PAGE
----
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rick merritt
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More bridges
rick merritt   5/8/2014 4:43:49 PM
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I know the fragmented state of IoT protocols and networks is a big issue. How much will UPnP+ help you? What gaps still need bridging?

y_sasaki
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Re: More bridges
y_sasaki   5/8/2014 5:03:17 PM
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I don't think IoT problem is lack of standard, but TOO MANY of standard candidates. It haven't changed ever since no (or too many) "standard" IP discovery protocol. LDAP, SLP, SSDP(HTTP over UDP, used for UPnP), WSDP (another flavor of HTTP over UDP), LLMNR(Multicast DNS from Microsoft), Bonjour(another flavor of Multicast DNS from Apple), broadcast SNMP GET(Used by HP, many network printers are compatible) ... list just goes on. There would be more than a hundred of IP-based discovery protocols including propriatery ones. You can implement one, or some of them, but unfortunatelly, there's not a single standard protocol you can use universally.

Time will tell which one will survive and which one does not. I think several de-facto standards will be used for different applications, just like IP discovery protocol today (UPnP for routers, Bonjour for Apple-related products, SNMP GET for network printers, etc).

Alan Messer
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Re: More bridges
Alan Messer   5/8/2014 7:36:31 PM
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There are many protocols at the device level particularly for non-IP devices and only a small handful for IP connected devices. The challenge is bringing these together to match the users' expectation. This is where UPNP+ features come in: standard cloud access/discovery for 'anywhere access' and lightweight bridging to bring those other protocols into one ecosystem.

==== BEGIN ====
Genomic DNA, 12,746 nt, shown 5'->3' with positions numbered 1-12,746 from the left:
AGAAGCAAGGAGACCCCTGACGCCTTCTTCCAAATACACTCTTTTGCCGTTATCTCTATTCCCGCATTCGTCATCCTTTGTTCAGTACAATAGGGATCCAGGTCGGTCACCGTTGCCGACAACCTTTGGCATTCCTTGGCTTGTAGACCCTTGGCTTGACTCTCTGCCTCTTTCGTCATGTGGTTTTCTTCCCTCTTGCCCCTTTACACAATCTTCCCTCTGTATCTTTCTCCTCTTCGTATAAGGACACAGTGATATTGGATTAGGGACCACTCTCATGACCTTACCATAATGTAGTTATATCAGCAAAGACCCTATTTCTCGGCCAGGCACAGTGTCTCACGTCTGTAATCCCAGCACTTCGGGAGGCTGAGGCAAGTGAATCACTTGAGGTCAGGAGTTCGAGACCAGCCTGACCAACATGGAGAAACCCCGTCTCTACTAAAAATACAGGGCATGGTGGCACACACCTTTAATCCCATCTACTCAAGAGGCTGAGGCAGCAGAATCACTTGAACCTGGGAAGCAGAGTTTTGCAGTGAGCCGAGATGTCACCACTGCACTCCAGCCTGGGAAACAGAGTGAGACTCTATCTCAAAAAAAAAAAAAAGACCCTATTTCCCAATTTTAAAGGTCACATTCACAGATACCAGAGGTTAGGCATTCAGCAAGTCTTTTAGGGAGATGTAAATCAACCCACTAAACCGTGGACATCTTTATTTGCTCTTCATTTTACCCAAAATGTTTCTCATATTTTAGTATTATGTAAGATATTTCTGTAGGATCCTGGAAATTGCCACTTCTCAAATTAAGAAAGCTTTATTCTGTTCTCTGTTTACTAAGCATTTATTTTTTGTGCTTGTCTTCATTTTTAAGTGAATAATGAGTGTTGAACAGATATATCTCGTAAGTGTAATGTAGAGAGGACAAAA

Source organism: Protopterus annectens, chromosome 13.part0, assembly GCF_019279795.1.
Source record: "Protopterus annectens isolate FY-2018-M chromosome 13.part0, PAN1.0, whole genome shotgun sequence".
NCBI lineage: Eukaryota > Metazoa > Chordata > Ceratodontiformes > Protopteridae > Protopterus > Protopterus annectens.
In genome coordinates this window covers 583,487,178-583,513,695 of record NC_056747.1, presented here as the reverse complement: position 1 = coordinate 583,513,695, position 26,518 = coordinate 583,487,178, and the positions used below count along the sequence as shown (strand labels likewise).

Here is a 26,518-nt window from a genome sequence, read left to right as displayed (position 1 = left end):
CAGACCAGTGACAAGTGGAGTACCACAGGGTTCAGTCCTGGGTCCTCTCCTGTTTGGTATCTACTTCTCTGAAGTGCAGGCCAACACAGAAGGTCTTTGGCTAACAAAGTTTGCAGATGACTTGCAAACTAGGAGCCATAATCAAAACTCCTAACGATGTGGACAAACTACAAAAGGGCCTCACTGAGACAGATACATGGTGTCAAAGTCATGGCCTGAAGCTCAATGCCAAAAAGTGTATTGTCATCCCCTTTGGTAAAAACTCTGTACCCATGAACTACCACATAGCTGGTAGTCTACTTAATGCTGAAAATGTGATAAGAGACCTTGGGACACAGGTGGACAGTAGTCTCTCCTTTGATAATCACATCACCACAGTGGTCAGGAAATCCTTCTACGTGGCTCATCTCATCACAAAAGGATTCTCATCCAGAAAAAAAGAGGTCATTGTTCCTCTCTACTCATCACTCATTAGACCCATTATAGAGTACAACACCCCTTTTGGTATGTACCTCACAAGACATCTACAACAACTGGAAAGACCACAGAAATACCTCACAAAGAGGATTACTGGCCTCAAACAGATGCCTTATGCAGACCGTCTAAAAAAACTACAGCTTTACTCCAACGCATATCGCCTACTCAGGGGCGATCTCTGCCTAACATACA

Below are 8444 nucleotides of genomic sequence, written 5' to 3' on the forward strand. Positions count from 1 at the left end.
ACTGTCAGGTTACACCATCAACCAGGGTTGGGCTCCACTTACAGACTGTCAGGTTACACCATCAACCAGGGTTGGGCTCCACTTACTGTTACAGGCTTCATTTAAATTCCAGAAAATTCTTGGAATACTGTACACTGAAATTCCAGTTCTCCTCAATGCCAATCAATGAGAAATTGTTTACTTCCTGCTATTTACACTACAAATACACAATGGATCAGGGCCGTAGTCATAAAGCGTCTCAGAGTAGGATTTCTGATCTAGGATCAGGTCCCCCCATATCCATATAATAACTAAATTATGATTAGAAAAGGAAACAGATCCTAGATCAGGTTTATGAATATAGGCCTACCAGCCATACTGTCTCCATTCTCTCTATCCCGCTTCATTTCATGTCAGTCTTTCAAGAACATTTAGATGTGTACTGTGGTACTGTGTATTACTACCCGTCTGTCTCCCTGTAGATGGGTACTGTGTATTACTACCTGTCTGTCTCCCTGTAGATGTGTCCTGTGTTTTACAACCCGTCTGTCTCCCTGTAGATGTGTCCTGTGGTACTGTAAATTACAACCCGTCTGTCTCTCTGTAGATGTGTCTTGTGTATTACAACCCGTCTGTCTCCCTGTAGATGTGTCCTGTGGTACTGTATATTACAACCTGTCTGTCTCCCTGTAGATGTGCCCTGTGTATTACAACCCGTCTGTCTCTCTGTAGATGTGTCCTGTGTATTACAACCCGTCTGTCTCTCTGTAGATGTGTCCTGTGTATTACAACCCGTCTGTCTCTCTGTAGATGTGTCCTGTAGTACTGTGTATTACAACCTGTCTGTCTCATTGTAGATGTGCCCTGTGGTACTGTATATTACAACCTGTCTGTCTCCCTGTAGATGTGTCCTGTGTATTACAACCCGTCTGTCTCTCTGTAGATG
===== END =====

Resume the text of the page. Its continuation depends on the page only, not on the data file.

chanj0
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Consolidation of Standards
chanj0   5/11/2014 4:32:47 PM
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Internet, by nature, is a combined effort of a lot of standards and these standards, somehow, get the agreement of a lot of parties. IMHO, IETF has been the primary driving force and the standards are open. Nonetheless, for IoT development, a consortium formed by major makers will definitely help to further define IoT standard for one simple reason. IoT device is supposed to be low power consumption. If it has to supported a wide range of protocols, maintaining low power consumption will definitely become a challenge. In addition, security and privacy  will further complicate the development of IoT devices.



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As data rates begin to move beyond 25 Gbps channels, new problems arise. Getting to 50 Gbps channels might not be possible with the traditional NRZ (2-level) signaling. PAM4 lets data rates double with only a small increase in channel bandwidth by sending two bits per symbol. But, it brings new measurement and analysis problems. Signal integrity sage Ransom Stephens will explain how PAM4 differs from NRZ and what to expect in design, measurement, and signal analysis.

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